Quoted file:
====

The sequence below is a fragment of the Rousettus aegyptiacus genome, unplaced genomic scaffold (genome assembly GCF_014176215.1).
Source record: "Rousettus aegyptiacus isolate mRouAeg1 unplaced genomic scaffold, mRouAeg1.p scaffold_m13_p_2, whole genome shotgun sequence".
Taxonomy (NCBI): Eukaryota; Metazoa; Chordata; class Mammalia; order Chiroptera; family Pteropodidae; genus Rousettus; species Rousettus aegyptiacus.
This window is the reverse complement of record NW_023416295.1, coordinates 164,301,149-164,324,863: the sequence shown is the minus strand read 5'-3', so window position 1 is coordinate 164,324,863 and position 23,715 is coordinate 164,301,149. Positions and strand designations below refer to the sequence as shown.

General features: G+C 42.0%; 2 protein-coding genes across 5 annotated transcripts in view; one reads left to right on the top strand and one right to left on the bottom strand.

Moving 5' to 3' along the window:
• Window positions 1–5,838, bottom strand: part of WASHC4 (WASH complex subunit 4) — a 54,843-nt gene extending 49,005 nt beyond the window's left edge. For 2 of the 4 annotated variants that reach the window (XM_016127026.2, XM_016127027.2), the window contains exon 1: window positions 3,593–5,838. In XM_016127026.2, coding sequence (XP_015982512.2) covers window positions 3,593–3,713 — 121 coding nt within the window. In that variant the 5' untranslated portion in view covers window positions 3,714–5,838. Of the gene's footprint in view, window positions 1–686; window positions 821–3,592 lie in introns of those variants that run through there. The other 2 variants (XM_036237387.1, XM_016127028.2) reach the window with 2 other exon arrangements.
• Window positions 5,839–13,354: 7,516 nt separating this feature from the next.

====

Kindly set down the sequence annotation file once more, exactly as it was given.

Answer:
The sequence below is a fragment of the Rousettus aegyptiacus genome, unplaced genomic scaffold (genome assembly GCF_014176215.1).
Source record: "Rousettus aegyptiacus isolate mRouAeg1 unplaced genomic scaffold, mRouAeg1.p scaffold_m13_p_2, whole genome shotgun sequence".
Taxonomy (NCBI): Eukaryota; Metazoa; Chordata; class Mammalia; order Chiroptera; family Pteropodidae; genus Rousettus; species Rousettus aegyptiacus.
This window is the reverse complement of record NW_023416295.1, coordinates 164,301,149-164,324,863: the sequence shown is the minus strand read 5'-3', so window position 1 is coordinate 164,324,863 and position 23,715 is coordinate 164,301,149. Positions and strand designations below refer to the sequence as shown.

General features: G+C 42.0%; 2 protein-coding genes across 5 annotated transcripts in view; one reads left to right on the top strand and one right to left on the bottom strand.

Moving 5' to 3' along the window:
• Window positions 1–5,838, bottom strand: part of WASHC4 (WASH complex subunit 4) — a 54,843-nt gene extending 49,005 nt beyond the window's left edge. For 2 of the 4 annotated variants that reach the window (XM_016127026.2, XM_016127027.2), the window contains exon 1: window positions 3,593–5,838. In XM_016127026.2, coding sequence (XP_015982512.2) covers window positions 3,593–3,713 — 121 coding nt within the window. In that variant the 5' untranslated portion in view covers window positions 3,714–5,838. Of the gene's footprint in view, window positions 1–686; window positions 821–3,592 lie in introns of those variants that run through there. The other 2 variants (XM_036237387.1, XM_016127028.2) reach the window with 2 other exon arrangements.
• Window positions 5,839–13,354: 7,516 nt separating this feature from the next.